Get Networking: Using a CDN to Speed Up Your Site

Get Networking: Using a CDN to Speed Up Your Site

Ever heard of a Content Delivery Network (CDN)? If you haven’t don’t fret, you’re not alone. Most people operating WordPress sites today have no idea what a CDN is or what exactly it does, but they’d no doubt find it pretty helpful.

Connected cloud of 19 inch server towers. 3D rendered illustration.

Basically, a CDN service is a group of servers that deliver cached, static content from your website (as well as millions of others) based on the geographical location of the person attempting to use your site. To expand, a hosting company typically serves your site from a single location, and anyone and everyone who wants to visit your site gets routed through the same server. Unfortunately, depending on the amount of traffic to your site and the quality of your hosting company, this can really slow down the responsiveness of your pages, and in certain circumstances can even cause a server to crash if there are too many requests for access at one time.

So a CDN caches your server’s “static” resources, i.e. those that don’t change that often but still need to be loaded for your site to work and, when a user requests your website, routes those resources through a special CDN server, thereby reducing the load and pressure on your hosting server and making it much faster and more efficient. And it does this by accessing servers in various geographical locations around the world, which ensures that each user request is handled by the server nearest the user’s actual physical location.

That said, as with all things WordPress related, there are lots of CDN services to choose from, each at different price points and each offering different levels of speed, efficiency and security. Not sure which to pick? Here’s a rundown of some of the top competitors, but do your research thoroughly before shelling out some hard-earned bucks or opting for a free service which might not be all that great.

  • As the best known product of its kind on the market, MaxCDN owns servers equipped with super-fast solid state drives and data centers spread all over the planet. It’s easy to install and set up, meshes perfectly with caching plugins and has a nice, beginner-friendly control panel. And for only about $9 per month it also helps you manage SSL certificates to ensure your site is safe and sound for you and your users.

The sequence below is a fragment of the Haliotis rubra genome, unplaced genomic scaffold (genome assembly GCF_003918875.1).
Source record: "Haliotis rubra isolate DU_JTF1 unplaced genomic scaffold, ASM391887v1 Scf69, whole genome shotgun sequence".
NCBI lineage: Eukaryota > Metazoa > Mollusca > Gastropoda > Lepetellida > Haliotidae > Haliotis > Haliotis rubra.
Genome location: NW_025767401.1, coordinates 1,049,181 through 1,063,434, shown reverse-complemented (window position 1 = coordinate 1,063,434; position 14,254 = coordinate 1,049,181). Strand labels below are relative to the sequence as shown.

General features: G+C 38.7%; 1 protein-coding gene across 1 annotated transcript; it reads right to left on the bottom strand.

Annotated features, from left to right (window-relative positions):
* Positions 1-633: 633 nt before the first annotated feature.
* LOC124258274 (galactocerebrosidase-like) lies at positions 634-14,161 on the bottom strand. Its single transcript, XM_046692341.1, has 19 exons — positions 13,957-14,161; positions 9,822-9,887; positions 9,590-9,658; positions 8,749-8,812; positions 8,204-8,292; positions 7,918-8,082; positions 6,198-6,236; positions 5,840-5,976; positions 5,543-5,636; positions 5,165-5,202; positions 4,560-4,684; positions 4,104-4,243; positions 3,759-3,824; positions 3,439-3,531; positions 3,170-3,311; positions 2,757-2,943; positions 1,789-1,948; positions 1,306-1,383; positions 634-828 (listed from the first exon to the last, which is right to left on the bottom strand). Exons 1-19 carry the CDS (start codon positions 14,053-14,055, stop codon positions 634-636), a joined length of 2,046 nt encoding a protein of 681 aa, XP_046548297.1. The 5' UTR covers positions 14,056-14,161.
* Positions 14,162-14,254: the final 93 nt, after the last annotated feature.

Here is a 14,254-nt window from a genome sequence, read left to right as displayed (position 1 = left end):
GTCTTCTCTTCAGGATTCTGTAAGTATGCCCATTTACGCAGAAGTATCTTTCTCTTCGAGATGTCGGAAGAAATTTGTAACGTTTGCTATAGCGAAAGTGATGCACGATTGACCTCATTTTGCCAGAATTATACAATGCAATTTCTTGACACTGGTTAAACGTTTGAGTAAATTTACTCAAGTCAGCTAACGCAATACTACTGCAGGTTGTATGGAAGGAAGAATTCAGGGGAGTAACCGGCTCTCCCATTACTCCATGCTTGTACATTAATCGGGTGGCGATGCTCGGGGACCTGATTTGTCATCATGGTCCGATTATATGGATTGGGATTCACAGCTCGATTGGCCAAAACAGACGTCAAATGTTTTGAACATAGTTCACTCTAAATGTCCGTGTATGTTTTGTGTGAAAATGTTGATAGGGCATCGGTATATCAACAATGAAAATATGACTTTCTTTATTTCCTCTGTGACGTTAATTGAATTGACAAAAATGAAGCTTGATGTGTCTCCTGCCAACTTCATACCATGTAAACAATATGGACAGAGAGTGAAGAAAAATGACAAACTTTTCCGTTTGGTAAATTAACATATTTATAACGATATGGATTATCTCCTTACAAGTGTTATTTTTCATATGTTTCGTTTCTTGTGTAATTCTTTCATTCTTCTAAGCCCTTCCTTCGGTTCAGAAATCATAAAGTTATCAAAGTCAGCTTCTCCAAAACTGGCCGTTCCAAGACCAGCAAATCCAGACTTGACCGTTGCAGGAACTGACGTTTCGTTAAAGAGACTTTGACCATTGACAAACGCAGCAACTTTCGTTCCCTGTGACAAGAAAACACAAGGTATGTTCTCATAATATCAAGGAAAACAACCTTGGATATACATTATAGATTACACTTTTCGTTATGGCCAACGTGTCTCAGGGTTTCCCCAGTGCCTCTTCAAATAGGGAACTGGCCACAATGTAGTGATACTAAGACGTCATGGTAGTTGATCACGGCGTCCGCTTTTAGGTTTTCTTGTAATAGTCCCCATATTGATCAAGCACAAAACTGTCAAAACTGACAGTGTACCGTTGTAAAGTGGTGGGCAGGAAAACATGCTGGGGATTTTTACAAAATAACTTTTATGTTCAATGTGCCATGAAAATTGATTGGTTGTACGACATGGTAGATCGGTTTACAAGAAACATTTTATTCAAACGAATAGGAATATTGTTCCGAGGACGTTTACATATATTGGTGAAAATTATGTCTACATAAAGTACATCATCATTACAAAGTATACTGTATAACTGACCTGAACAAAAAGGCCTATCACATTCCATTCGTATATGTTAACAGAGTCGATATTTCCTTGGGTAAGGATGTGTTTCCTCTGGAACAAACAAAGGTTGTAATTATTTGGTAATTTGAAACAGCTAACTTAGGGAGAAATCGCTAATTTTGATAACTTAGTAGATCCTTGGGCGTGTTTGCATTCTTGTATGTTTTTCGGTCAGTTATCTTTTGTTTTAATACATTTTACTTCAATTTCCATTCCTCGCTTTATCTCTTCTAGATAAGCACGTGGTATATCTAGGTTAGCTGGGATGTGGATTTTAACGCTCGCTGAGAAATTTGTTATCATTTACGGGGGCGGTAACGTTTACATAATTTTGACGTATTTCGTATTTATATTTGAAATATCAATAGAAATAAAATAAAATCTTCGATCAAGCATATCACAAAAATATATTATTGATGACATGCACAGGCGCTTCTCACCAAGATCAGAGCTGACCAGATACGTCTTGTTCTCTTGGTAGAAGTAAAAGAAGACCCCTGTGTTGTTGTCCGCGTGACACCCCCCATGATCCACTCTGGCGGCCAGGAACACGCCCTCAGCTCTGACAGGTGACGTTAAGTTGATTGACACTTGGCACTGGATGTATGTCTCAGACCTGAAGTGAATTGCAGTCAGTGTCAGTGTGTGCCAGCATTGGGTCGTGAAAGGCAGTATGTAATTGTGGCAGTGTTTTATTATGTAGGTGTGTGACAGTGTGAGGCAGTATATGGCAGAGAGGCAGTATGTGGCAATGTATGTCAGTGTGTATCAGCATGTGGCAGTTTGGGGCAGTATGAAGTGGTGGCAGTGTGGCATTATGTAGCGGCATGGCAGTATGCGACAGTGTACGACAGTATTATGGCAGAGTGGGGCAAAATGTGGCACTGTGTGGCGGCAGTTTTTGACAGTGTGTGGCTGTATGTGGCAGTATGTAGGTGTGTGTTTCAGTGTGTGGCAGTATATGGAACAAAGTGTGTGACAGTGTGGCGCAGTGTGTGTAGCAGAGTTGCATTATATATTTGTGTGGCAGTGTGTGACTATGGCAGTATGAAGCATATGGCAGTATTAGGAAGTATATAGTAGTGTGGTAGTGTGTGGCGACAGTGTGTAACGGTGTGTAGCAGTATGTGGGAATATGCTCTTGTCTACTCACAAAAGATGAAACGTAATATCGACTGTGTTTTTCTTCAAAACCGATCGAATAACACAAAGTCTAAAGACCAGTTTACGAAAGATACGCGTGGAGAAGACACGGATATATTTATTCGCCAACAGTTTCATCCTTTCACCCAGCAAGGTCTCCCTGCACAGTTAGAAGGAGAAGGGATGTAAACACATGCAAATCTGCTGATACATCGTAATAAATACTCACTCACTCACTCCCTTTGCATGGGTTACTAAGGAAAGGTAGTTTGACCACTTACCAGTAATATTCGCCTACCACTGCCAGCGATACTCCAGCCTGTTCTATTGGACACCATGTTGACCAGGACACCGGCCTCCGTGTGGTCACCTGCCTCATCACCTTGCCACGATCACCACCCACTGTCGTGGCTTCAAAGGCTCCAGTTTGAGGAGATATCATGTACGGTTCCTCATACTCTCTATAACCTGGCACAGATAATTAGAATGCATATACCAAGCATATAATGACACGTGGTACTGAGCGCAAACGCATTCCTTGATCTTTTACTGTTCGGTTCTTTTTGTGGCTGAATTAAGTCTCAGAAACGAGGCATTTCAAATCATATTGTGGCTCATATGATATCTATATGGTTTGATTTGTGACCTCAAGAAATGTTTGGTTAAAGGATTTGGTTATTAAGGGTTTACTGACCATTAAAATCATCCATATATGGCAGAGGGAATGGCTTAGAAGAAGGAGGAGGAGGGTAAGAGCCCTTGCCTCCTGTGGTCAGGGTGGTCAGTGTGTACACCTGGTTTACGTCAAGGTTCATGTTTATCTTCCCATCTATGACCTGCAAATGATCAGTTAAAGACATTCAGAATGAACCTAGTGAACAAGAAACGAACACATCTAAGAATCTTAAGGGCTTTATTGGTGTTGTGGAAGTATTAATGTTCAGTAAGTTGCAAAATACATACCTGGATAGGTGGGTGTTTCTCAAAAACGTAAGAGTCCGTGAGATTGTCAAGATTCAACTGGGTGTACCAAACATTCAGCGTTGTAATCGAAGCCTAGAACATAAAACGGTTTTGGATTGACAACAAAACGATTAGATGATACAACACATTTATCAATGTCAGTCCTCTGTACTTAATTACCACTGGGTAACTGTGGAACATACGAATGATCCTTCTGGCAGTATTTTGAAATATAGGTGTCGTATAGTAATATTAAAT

• If you’re looking for something free for your small website, Cloudflare is worth checking out. It’s also easy to set up and had a decently large network of globally distributed servers. Some out-of-the-box malware and brute force attack protections are limited, but it does have a nice feature called “I am under attack mode,” which displays a security page and analyzes traffic heading to your site for risks. As noted the Cloudflare CDN is free, but they also have a paid version starting at $20/month.
  • A solid choice for an up-and-coming CDN, StackPath protects against common Denial of Service attacks with advanced blocking features and load balancing. It also comes equipped with a firewall to further reduce server loads on your site and really amp up page load times. The powerful interface comes with developer tools for more advanced website designers and owners, which is nice considering plans start at only $20 a month.
  • Lastly, Incapsula has strategically placed its servers all over the globe and owns a huge data center in South America. Like other CDNs it’s easy to start using and plays well with almost all WordPress caching plugins. They have a free plan but it’s fairly limited in terms of security, and their paid plans are a little costly at $59 month. However, at that price you get around-the-clock tech support, a website application firewall and management of SSL certificates.

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